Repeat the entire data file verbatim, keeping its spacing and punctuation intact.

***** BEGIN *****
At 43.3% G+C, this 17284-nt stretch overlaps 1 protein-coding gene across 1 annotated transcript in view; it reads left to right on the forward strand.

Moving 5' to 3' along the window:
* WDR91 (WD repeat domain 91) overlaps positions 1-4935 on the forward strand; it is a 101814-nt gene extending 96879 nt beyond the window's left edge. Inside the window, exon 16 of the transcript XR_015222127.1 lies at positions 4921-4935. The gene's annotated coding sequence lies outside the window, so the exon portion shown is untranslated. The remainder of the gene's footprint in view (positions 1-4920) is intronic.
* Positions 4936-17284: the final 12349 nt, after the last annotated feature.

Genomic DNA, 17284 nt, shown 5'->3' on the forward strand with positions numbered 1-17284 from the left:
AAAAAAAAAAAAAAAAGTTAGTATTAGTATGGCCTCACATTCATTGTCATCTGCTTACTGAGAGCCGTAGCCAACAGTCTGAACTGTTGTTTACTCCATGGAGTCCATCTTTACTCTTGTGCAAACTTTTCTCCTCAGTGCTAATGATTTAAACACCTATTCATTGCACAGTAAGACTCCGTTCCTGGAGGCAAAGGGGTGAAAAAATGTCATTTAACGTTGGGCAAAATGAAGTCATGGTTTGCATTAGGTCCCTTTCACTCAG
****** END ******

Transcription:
At 43.3% G+C, this 17284-nt stretch overlaps 1 protein-coding gene across 1 annotated transcript in view; it reads left to right on the forward strand.

Moving 5' to 3' along the window:
* WDR91 (WD repeat domain 91) overlaps positions 1-4935 on the forward strand; it is a 101814-nt gene extending 96879 nt beyond the window's left edge. Inside the window, exon 16 of the transcript XR_015222127.1 lies at positions 4921-4935. The gene's annotated coding sequence lies outside the window, so the exon portion shown is untranslated. The remainder of the gene's footprint in view (positions 1-4920) is intronic.
* Positions 4936-17284: the final 12349 nt, after the last annotated feature.

Genomic DNA, 17284 nt, shown 5'->3' on the forward strand with positions numbered 1-17284 from the left:
AAAAAAAAAAAAAAAAGTTAGTATTAGTATGGCCTCACATTCATTGTCATCTGCTTACTGAGAGCCGTAGCCAACAGTCTGAACTGTTGTTTACTCCATGGAGTCCATCTTTACTCTTGTGCAAACTTTTCTCCTCAGTGCTAATGATTTAAACACCTATTCATTGCACAGTAAGACTCCGTTCCTGGAGGCAAAGGGGTGAAAAAATGTCATTTAACGTTGGGCAAAATGAAGTCATGGTTTGCATTAGGTCCCTTTCACTCAG